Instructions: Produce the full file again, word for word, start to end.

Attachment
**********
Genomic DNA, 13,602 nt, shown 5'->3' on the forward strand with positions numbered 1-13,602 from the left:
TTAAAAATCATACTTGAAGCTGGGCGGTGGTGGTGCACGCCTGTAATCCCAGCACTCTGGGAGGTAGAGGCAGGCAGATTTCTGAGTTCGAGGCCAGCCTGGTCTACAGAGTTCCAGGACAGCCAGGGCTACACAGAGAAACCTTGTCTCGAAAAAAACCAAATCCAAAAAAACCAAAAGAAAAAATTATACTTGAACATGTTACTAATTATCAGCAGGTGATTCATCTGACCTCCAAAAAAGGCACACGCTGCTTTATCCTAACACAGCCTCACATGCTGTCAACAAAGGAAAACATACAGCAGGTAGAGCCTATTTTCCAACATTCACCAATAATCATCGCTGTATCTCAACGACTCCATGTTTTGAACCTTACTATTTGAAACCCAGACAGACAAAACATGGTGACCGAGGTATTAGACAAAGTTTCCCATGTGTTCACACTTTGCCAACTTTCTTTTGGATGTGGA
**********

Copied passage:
Genomic DNA, 13,602 nt, shown 5'->3' on the forward strand with positions numbered 1-13,602 from the left:
TTAAAAATCATACTTGAAGCTGGGCGGTGGTGGTGCACGCCTGTAATCCCAGCACTCTGGGAGGTAGAGGCAGGCAGATTTCTGAGTTCGAGGCCAGCCTGGTCTACAGAGTTCCAGGACAGCCAGGGCTACACAGAGAAACCTTGTCTCGAAAAAAACCAAATCCAAAAAAACCAAAAGAAAAAATTATACTTGAACATGTTACTAATTATCAGCAGGTGATTCATCTGACCTCCAAAAAAGGCACACGCTGCTTTATCCTAACACAGCCTCACATGCTGTCAACAAAGGAAAACATACAGCAGGTAGAGCCTATTTTCCAACATTCACCAATAATCATCGCTGTATCTCAACGACTCCATGTTTTGAACCTTACTATTTGAAACCCAGACAGACAAAACATGGTGACCGAGGTATTAGACAAAGTTTCCCATGTGTTCACACTTTGCCAACTTTCTTTTGGATGTGGA